U.S. crude oil imported from Western Canada averaged almost 3.6 MMb/d in the first 10 months of 2020 and accounted for 60% of total imports over the period. That’s some growth! Ten years ago, Canada was sending less than 2 MMb/d south and contributing only 21% of total U.S, import volumes. Alberta oil sands producers are planning for more production and export growth through the 2020s, with most of the incremental volumes bound for Midwest and Gulf Coast refineries and export docks. If that happens — and there’s no certainty it will — more north-to-south pipeline capacity through the U.S. heartland will be needed. Today, we continue our series on the efforts to expand or reverse crude oil pipelines between the U.S./Canada border and the Gulf of Mexico.
Despite Canada’s now firmly entrenched role as the U.S.’s leading supplier of crude oil, it’s been a tough few years for producers up north. In Part 1, we explained that as production in the Alberta oil sands in particular grew quickly over the past decade, the pipelines that transport most of that supply south to U.S. markets filled up. That forced some midstreamers to apportion access to their pipelines, and prompted many producers and shippers to turn to more expensive crude-by-rail as an alternative delivery method. By the fall of 2018, pipeline constraints and increased use of rail crushed prices for Western Canadian Select (WCS) and other regional blends, leading the spread between WCS and WTI prices to balloon to more than US$40/bbl. In January 2019, Alberta’s provincial government implemented a production cap to ease takeaway constraints and shrink the WTI/WCS price spread. The spread did shrink to a more acceptable level and as a result, production curtailments were eased through the remainder of 2019 and into 2020. Just as it seemed that things were returning to normal, COVID-19 arrived, sharply reducing demand for oil and spurring nearly 1 MMb/d in production cuts in Western Canada as a whole — the vast majority of the cuts occurring in Alberta. The only good news was that as production fell, pipeline constraints disappeared and crude-by-rail volumes dropped to their lowest level in years.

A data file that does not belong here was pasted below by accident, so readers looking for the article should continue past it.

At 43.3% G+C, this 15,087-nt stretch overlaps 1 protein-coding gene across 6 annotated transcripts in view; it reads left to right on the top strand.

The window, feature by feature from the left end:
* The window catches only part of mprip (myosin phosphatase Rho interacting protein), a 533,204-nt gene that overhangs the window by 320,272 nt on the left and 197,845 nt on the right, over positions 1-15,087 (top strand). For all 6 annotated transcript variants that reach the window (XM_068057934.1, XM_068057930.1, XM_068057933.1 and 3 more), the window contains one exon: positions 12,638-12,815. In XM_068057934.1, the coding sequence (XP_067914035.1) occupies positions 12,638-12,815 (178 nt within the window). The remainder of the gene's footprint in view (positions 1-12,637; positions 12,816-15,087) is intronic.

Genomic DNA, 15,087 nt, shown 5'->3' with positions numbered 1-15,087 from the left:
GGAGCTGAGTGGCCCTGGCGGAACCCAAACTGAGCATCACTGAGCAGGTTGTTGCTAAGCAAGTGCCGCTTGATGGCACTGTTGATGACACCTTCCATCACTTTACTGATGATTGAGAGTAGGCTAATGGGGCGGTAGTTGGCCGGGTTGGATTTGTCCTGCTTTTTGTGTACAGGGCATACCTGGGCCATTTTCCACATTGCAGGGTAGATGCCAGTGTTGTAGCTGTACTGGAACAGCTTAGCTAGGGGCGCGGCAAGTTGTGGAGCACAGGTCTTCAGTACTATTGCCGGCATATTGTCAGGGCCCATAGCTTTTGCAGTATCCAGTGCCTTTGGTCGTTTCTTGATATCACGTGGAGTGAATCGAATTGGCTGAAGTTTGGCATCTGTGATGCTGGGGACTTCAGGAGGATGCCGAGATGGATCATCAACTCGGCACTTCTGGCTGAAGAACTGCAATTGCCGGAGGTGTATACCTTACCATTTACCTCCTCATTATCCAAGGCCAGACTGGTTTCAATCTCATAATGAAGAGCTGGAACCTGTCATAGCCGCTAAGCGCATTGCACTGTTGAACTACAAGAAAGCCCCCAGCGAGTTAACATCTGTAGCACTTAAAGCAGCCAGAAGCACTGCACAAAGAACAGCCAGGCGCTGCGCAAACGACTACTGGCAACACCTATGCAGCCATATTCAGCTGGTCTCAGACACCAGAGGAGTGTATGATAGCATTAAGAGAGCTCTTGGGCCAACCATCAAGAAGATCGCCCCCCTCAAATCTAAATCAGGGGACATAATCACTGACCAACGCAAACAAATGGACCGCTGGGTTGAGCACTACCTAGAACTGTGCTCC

More recently, Western Canadian oil production has been rebounding, and oil sands producers are proceeding with plans to expand output over the next few years with a combination of entirely new oil sands projects and “bolt-ons” to existing projects (see yesterday’s blog, Levitating, where we forecast Canadian crude supply growth). To address long-standing pipeline constraints — and to prepare for even higher export volumes — midstreamers have been working to add new takeaway capacity, with varying degrees of success. The Canadian government’s Trans Mountain Corp. is still at least a year and a half away from finishing its Trans Mountain Expansion (TMX; dashed light purple line in Figure 1) from Edmonton to the Vancouver, BC, area, and TC Energy’s much maligned and long-planned Keystone XL (dashed light-green line) may be about to lose its Presidential Permit.
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